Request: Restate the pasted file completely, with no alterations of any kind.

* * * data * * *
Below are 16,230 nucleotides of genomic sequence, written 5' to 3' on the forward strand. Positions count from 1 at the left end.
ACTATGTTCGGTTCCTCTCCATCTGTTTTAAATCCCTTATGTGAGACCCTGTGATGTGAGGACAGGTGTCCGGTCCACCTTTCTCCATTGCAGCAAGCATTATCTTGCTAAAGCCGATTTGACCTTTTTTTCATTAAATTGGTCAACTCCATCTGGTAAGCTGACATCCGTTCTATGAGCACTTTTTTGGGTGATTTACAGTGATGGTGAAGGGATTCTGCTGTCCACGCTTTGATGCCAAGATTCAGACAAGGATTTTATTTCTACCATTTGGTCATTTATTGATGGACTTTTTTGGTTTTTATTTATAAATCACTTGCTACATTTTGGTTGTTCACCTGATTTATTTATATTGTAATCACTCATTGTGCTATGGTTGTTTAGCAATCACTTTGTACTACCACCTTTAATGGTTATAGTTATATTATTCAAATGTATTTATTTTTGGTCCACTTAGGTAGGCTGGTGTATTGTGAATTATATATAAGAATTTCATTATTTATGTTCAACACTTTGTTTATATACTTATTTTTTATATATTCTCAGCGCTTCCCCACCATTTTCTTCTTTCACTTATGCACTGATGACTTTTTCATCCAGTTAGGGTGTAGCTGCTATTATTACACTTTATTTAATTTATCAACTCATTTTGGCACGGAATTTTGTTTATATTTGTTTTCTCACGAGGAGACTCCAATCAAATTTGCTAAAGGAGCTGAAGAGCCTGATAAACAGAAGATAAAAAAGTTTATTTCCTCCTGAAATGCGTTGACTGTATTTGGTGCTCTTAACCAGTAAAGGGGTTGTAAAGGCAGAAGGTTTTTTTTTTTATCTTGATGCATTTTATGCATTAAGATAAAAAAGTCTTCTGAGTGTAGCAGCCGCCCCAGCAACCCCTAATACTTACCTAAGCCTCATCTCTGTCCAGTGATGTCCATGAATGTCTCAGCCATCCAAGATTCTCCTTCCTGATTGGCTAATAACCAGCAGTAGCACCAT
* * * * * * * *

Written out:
Below are 16,230 nucleotides of genomic sequence, written 5' to 3' on the forward strand. Positions count from 1 at the left end.
ACTATGTTCGGTTCCTCTCCATCTGTTTTAAATCCCTTATGTGAGACCCTGTGATGTGAGGACAGGTGTCCGGTCCACCTTTCTCCATTGCAGCAAGCATTATCTTGCTAAAGCCGATTTGACCTTTTTTTCATTAAATTGGTCAACTCCATCTGGTAAGCTGACATCCGTTCTATGAGCACTTTTTTGGGTGATTTACAGTGATGGTGAAGGGATTCTGCTGTCCACGCTTTGATGCCAAGATTCAGACAAGGATTTTATTTCTACCATTTGGTCATTTATTGATGGACTTTTTTGGTTTTTATTTATAAATCACTTGCTACATTTTGGTTGTTCACCTGATTTATTTATATTGTAATCACTCATTGTGCTATGGTTGTTTAGCAATCACTTTGTACTACCACCTTTAATGGTTATAGTTATATTATTCAAATGTATTTATTTTTGGTCCACTTAGGTAGGCTGGTGTATTGTGAATTATATATAAGAATTTCATTATTTATGTTCAACACTTTGTTTATATACTTATTTTTTATATATTCTCAGCGCTTCCCCACCATTTTCTTCTTTCACTTATGCACTGATGACTTTTTCATCCAGTTAGGGTGTAGCTGCTATTATTACACTTTATTTAATTTATCAACTCATTTTGGCACGGAATTTTGTTTATATTTGTTTTCTCACGAGGAGACTCCAATCAAATTTGCTAAAGGAGCTGAAGAGCCTGATAAACAGAAGATAAAAAAGTTTATTTCCTCCTGAAATGCGTTGACTGTATTTGGTGCTCTTAACCAGTAAAGGGGTTGTAAAGGCAGAAGGTTTTTTTTTTTATCTTGATGCATTTTATGCATTAAGATAAAAAAGTCTTCTGAGTGTAGCAGCCGCCCCAGCAACCCCTAATACTTACCTAAGCCTCATCTCTGTCCAGTGATGTCCATGAATGTCTCAGCCATCCAAGATTCTCCTTCCTGATTGGCTAATAACCAGCAGTAGCACCAT